Congestive heart failure, also known as heart failure, is a disease where your heart doesn’t pump blood in the way that it should. This is usually brought on by a number of conditions such as narrowed heart arteries (coronary artery disease) or high blood pressure. What results in your heart muscle being too weak or stiff to pump blood as effectively as it did when you were healthy. According to the Cleveland Clinic, heart failure is the leading cause of hospitalization in people 65 years and older.
Just like your lungs, your heart plays an important role in your systemic health. When your body isn’t able to pump blood effectively, other areas of your body may suffer just as greatly. Edema is one sign that you’re experiencing heart failure. This is when your extremities such as your hands, feet, or legs begin to fill with fluid, usually turning a purple color. And while edema on its own is not usually a serious problem, it’s a sign that you could be suffering from heart failure or some other heart-related problem.
Another area of the body that’s affected by your heart health is your lungs. This is because your heart and lungs work together to circulate oxygen-rich blood throughout your body. When your heart is unable to circulate blood properly it can lead to symptoms like shortness of breath, problems exercising, and chronic fatigue. This is often caused by either congestion in the lungs or a lack of oxygen in the tissues throughout your body which can make you feel tired and weak. You might also experience dizziness, confusion, or problems concentrating.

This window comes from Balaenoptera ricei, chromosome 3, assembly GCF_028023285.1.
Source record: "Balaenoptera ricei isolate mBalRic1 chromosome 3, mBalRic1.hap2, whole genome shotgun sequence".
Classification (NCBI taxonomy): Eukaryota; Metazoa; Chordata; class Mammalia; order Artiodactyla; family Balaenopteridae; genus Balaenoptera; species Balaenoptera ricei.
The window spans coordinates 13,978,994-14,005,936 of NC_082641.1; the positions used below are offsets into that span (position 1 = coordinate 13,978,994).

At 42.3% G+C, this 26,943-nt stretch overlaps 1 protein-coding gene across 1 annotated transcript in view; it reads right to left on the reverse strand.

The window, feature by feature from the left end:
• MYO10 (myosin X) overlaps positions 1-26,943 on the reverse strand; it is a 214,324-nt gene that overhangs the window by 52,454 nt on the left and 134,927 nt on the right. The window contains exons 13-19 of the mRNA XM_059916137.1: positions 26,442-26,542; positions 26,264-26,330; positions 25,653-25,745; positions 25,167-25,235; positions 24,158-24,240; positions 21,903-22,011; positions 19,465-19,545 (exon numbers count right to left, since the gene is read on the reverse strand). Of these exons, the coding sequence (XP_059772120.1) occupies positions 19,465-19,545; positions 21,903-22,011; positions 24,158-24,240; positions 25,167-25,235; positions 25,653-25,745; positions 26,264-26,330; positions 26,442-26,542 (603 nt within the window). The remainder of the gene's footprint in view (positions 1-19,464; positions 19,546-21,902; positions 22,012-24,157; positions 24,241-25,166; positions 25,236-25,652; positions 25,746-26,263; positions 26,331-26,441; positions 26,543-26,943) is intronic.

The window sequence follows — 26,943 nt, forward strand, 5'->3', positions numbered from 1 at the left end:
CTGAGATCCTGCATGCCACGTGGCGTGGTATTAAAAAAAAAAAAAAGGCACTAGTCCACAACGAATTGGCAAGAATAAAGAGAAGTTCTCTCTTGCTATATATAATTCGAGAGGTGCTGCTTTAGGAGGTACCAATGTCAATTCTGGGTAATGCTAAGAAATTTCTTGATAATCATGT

When is Supplemental Oxygen Needed?
Since congestive heart failure is a disease that affects the heart, it’s hard to compare to the other diseases on this list which are all lung diseases. However, despite this fact, congestive heart failure still sometimes requires the use of supplemental oxygen. More often than not, your doctor will prescribe you with supplemental oxygen when your heart failure causes low levels of oxygen in your blood. According to Web MD, you’re less likely to be prescribed oxygen if you just have mild symptoms because too much oxygen can be very dangerous in heart failure patients.